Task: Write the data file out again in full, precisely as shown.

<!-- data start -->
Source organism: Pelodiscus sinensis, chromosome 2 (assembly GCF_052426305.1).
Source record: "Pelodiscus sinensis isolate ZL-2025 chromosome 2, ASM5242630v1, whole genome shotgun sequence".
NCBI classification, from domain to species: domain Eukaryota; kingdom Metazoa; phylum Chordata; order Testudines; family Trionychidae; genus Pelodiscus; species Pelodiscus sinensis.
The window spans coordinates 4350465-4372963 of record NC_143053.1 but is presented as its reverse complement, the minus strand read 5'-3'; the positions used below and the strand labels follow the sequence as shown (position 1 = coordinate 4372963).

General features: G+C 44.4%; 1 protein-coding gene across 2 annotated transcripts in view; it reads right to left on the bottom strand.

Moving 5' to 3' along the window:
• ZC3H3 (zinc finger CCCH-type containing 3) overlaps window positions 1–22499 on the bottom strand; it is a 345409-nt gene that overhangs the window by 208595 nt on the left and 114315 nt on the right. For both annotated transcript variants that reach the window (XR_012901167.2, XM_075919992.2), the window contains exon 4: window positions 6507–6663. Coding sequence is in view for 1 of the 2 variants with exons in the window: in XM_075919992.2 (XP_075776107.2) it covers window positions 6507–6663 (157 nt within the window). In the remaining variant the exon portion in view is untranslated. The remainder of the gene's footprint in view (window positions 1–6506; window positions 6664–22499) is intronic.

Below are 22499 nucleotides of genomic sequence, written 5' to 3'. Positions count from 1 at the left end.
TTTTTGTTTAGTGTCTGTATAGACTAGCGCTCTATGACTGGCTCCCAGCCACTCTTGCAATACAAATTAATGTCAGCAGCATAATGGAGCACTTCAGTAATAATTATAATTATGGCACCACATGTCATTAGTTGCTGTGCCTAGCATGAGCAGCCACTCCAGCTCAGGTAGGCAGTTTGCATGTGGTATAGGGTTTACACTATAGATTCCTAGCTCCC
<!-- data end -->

Source organism: Pelodiscus sinensis, chromosome 2 (assembly GCF_052426305.1).
Source record: "Pelodiscus sinensis isolate ZL-2025 chromosome 2, ASM5242630v1, whole genome shotgun sequence".
NCBI classification, from domain to species: domain Eukaryota; kingdom Metazoa; phylum Chordata; order Testudines; family Trionychidae; genus Pelodiscus; species Pelodiscus sinensis.
The window spans coordinates 4350465-4372963 of record NC_143053.1 but is presented as its reverse complement, the minus strand read 5'-3'; the positions used below and the strand labels follow the sequence as shown (position 1 = coordinate 4372963).

General features: G+C 44.4%; 1 protein-coding gene across 2 annotated transcripts in view; it reads right to left on the bottom strand.

Moving 5' to 3' along the window:
• ZC3H3 (zinc finger CCCH-type containing 3) overlaps window positions 1–22499 on the bottom strand; it is a 345409-nt gene that overhangs the window by 208595 nt on the left and 114315 nt on the right. For both annotated transcript variants that reach the window (XR_012901167.2, XM_075919992.2), the window contains exon 4: window positions 6507–6663. Coding sequence is in view for 1 of the 2 variants with exons in the window: in XM_075919992.2 (XP_075776107.2) it covers window positions 6507–6663 (157 nt within the window). In the remaining variant the exon portion in view is untranslated. The remainder of the gene's footprint in view (window positions 1–6506; window positions 6664–22499) is intronic.

Below are 22499 nucleotides of genomic sequence, written 5' to 3'. Positions count from 1 at the left end.
TTTTTGTTTAGTGTCTGTATAGACTAGCGCTCTATGACTGGCTCCCAGCCACTCTTGCAATACAAATTAATGTCAGCAGCATAATGGAGCACTTCAGTAATAATTATAATTATGGCACCACATGTCATTAGTTGCTGTGCCTAGCATGAGCAGCCACTCCAGCTCAGGTAGGCAGTTTGCATGTGGTATAGGGTTTACACTATAGATTCCTAGCTCCC